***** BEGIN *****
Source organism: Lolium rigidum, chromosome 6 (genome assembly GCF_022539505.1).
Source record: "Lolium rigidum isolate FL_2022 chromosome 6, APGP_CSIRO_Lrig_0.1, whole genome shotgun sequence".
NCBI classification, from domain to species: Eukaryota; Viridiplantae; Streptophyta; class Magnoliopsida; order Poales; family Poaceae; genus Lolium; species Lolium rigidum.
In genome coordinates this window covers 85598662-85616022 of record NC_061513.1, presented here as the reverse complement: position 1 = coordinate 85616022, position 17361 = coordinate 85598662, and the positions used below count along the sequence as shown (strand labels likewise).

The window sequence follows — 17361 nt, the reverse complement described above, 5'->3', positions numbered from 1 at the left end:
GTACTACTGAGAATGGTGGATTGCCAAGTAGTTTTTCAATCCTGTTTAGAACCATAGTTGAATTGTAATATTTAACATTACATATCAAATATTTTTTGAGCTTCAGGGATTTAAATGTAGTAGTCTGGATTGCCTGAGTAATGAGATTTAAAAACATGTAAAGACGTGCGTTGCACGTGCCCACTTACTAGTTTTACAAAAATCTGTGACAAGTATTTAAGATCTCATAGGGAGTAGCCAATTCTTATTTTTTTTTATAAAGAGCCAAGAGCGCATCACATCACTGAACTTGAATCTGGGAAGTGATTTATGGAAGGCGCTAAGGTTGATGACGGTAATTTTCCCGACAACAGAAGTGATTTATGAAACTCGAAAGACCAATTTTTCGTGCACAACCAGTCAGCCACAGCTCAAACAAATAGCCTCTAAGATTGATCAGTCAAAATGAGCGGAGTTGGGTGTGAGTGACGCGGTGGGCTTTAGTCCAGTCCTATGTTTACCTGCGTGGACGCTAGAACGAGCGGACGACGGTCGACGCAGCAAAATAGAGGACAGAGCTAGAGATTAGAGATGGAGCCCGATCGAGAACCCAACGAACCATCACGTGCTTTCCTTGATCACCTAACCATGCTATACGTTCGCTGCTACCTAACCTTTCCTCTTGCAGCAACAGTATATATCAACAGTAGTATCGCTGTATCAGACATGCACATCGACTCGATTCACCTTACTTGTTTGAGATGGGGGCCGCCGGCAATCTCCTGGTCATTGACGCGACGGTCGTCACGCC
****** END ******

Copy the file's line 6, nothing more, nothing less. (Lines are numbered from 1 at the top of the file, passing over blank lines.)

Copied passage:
GTACTACTGAGAATGGTGGATTGCCAAGTAGTTTTTCAATCCTGTTTAGAACCATAGTTGAATTGTAATATTTAACATTACATATCAAATATTTTTTGAGCTTCAGGGATTTAAATGTAGTAGTCTGGATTGCCTGAGTAATGAGATTTAAAAACATGTAAAGACGTGCGTTGCACGTGCCCACTTACTAGTTTTACAAAAATCTGTGACAAGTATTTAAGATCTCATAGGGAGTAGCCAATTCTTATTTTTTTTTATAAAGAGCCAAGAGCGCATCACATCACTGAACTTGAATCTGGGAAGTGATTTATGGAAGGCGCTAAGGTTGATGACGGTAATTTTCCCGACAACAGAAGTGATTTATGAAACTCGAAAGACCAATTTTTCGTGCACAACCAGTCAGCCACAGCTCAAACAAATAGCCTCTAAGATTGATCAGTCAAAATGAGCGGAGTTGGGTGTGAGTGACGCGGTGGGCTTTAGTCCAGTCCTATGTTTACCTGCGTGGACGCTAGAACGAGCGGACGACGGTCGACGCAGCAAAATAGAGGACAGAGCTAGAGATTAGAGATGGAGCCCGATCGAGAACCCAACGAACCATCACGTGCTTTCCTTGATCACCTAACCATGCTATACGTTCGCTGCTACCTAACCTTTCCTCTTGCAGCAACAGTATATATCAACAGTAGTATCGCTGTATCAGACATGCACATCGACTCGATTCACCTTACTTGTTTGAGATGGGGGCCGCCGGCAATCTCCTGGTCATTGACGCGACGGTCGTCACGCC